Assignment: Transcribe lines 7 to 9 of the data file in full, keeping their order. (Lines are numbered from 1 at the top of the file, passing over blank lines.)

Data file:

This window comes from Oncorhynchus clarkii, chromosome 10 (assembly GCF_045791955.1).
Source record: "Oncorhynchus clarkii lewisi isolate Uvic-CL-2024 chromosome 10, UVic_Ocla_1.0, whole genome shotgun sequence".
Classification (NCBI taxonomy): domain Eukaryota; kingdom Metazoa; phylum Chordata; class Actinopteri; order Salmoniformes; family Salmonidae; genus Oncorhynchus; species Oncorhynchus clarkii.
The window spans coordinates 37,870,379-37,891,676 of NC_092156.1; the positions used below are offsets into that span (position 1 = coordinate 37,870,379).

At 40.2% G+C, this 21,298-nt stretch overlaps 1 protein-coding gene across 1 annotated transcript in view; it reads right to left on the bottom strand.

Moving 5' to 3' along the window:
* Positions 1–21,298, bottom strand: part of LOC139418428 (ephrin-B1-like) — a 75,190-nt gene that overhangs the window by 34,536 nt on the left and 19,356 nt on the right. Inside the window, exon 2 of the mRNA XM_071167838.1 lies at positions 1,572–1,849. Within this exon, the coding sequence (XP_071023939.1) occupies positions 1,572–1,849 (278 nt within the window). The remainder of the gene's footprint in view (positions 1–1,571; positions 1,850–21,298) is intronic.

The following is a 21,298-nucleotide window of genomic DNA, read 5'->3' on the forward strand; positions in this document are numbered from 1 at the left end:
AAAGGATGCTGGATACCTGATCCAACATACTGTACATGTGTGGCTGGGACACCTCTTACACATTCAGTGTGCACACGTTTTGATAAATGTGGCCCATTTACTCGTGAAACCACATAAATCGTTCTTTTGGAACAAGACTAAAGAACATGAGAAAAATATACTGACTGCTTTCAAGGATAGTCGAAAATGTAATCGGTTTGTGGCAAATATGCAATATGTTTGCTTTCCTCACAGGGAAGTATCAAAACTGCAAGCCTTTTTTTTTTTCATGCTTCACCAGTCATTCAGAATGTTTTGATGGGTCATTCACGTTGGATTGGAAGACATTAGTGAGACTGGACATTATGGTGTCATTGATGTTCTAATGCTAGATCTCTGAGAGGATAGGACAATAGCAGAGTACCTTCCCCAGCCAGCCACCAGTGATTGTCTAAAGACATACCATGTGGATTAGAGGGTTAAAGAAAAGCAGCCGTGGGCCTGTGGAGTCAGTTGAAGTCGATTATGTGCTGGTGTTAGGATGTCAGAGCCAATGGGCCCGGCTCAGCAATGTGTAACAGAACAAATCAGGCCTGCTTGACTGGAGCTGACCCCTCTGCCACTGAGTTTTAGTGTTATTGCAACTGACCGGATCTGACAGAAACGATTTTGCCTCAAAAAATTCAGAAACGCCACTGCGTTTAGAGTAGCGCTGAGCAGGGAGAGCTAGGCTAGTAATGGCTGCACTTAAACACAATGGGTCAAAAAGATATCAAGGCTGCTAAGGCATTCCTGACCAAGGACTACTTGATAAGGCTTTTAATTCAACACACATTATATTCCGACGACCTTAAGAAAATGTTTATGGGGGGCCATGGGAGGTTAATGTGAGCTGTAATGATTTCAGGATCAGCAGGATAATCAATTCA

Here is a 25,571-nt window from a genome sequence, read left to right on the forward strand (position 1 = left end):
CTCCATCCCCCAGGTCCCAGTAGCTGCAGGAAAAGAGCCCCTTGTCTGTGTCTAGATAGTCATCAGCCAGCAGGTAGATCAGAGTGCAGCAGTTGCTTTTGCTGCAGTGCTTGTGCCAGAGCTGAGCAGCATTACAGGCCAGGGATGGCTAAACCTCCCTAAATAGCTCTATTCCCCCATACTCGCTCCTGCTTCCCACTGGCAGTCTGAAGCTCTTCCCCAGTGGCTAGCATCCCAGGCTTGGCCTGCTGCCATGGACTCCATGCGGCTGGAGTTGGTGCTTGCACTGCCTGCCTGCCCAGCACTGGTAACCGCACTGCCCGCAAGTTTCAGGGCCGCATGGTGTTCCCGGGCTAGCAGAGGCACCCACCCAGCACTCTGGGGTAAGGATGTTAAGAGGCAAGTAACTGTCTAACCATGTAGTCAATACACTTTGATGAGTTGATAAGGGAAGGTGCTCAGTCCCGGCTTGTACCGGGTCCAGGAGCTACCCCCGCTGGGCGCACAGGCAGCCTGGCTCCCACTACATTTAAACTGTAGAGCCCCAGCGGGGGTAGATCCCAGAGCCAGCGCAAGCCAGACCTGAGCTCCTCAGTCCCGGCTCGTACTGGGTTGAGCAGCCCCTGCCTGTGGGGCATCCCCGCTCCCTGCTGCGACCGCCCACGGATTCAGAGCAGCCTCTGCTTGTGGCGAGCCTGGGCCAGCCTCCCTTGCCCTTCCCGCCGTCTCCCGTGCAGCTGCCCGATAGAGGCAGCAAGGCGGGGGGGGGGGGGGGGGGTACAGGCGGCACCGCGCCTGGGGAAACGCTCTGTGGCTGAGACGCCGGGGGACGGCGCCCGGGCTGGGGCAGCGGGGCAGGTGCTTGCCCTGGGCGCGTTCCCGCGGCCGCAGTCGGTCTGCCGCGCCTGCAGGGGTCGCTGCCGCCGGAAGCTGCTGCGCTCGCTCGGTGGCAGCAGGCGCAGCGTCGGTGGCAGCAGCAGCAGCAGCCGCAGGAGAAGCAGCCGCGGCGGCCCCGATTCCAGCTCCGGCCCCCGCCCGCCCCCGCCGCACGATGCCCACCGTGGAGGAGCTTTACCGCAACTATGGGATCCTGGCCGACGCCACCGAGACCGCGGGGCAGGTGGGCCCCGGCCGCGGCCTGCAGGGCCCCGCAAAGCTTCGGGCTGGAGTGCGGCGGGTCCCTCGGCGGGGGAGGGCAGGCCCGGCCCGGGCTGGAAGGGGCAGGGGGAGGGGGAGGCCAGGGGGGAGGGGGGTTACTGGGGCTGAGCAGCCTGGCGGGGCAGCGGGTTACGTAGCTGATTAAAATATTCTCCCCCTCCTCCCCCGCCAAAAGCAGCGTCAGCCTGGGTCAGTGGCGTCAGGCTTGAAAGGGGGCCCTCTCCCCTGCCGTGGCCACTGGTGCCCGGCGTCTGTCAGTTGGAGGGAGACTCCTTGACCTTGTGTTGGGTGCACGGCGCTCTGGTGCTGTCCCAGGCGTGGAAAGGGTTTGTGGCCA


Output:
* Positions 1–21,298, bottom strand: part of LOC139418428 (ephrin-B1-like) — a 75,190-nt gene that overhangs the window by 34,536 nt on the left and 19,356 nt on the right. Inside the window, exon 2 of the mRNA XM_071167838.1 lies at positions 1,572–1,849. Within this exon, the coding sequence (XP_071023939.1) occupies positions 1,572–1,849 (278 nt within the window). The remainder of the gene's footprint in view (positions 1–1,571; positions 1,850–21,298) is intronic.

The following is a 21,298-nucleotide window of genomic DNA, read 5'->3' on the forward strand; positions in this document are numbered from 1 at the left end:
AAAGGATGCTGGATACCTGATCCAACATACTGTACATGTGTGGCTGGGACACCTCTTACACATTCAGTGTGCACACGTTTTGATAAATGTGGCCCATTTACTCGTGAAACCACATAAATCGTTCTTTTGGAACAAGACTAAAGAACATGAGAAAAATATACTGACTGCTTTCAAGGATAGTCGAAAATGTAATCGGTTTGTGGCAAATATGCAATATGTTTGCTTTCCTCACAGGGAAGTATCAAAACTGCAAGCCTTTTTTTTTTTCATGCTTCACCAGTCATTCAGAATGTTTTGATGGGTCATTCACGTTGGATTGGAAGACATTAGTGAGACTGGACATTATGGTGTCATTGATGTTCTAATGCTAGATCTCTGAGAGGATAGGACAATAGCAGAGTACCTTCCCCAGCCAGCCACCAGTGATTGTCTAAAGACATACCATGTGGATTAGAGGGTTAAAGAAAAGCAGCCGTGGGCCTGTGGAGTCAGTTGAAGTCGATTATGTGCTGGTGTTAGGATGTCAGAGCCAATGGGCCCGGCTCAGCAATGTGTAACAGAACAAATCAGGCCTGCTTGACTGGAGCTGACCCCTCTGCCACTGAGTTTTAGTGTTATTGCAACTGACCGGATCTGACAGAAACGATTTTGCCTCAAAAAATTCAGAAACGCCACTGCGTTTAGAGTAGCGCTGAGCAGGGAGAGCTAGGCTAGTAATGGCTGCACTTAAACACAATGGGTCAAAAAGATATCAAGGCTGCTAAGGCATTCCTGACCAAGGACTACTTGATAAGGCTTTTAATTCAACACACATTATATTCCGACGACCTTAAGAAAATGTTTATGGGGGGCCATGGGAGGTTAATGTGAGCTGTAATGATTTCAGGATCAGCAGGATAATCAATTCA